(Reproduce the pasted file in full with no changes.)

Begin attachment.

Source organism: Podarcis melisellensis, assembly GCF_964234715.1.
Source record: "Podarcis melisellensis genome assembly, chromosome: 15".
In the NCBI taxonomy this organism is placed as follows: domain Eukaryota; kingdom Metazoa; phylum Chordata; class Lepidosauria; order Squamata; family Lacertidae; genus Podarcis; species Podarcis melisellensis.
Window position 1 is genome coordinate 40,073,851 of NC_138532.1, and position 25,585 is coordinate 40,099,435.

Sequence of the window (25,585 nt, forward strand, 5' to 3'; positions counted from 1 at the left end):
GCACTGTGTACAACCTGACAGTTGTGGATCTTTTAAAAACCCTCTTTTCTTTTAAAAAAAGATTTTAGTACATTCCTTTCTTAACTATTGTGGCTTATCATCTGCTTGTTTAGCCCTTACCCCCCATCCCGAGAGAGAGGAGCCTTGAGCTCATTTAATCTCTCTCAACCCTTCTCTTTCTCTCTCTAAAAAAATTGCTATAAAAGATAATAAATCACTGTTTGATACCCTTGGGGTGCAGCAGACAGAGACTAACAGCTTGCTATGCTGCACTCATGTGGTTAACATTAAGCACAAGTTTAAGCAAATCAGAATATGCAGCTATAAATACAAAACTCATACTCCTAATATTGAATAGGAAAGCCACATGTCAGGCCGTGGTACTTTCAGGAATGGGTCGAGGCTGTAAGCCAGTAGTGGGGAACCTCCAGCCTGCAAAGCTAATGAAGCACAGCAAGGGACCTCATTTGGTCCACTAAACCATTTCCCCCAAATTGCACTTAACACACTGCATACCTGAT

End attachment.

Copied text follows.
Source organism: Podarcis melisellensis, assembly GCF_964234715.1.
Source record: "Podarcis melisellensis genome assembly, chromosome: 15".
In the NCBI taxonomy this organism is placed as follows: domain Eukaryota; kingdom Metazoa; phylum Chordata; class Lepidosauria; order Squamata; family Lacertidae; genus Podarcis; species Podarcis melisellensis.
Window position 1 is genome coordinate 40,073,851 of NC_138532.1, and position 25,585 is coordinate 40,099,435.

Sequence of the window (25,585 nt, forward strand, 5' to 3'; positions counted from 1 at the left end):
GCACTGTGTACAACCTGACAGTTGTGGATCTTTTAAAAACCCTCTTTTCTTTTAAAAAAAGATTTTAGTACATTCCTTTCTTAACTATTGTGGCTTATCATCTGCTTGTTTAGCCCTTACCCCCCATCCCGAGAGAGAGGAGCCTTGAGCTCATTTAATCTCTCTCAACCCTTCTCTTTCTCTCTCTAAAAAAATTGCTATAAAAGATAATAAATCACTGTTTGATACCCTTGGGGTGCAGCAGACAGAGACTAACAGCTTGCTATGCTGCACTCATGTGGTTAACATTAAGCACAAGTTTAAGCAAATCAGAATATGCAGCTATAAATACAAAACTCATACTCCTAATATTGAATAGGAAAGCCACATGTCAGGCCGTGGTACTTTCAGGAATGGGTCGAGGCTGTAAGCCAGTAGTGGGGAACCTCCAGCCTGCAAAGCTAATGAAGCACAGCAAGGGACCTCATTTGGTCCACTAAACCATTTCCCCCAAATTGCACTTAACACACTGCATACCTGAT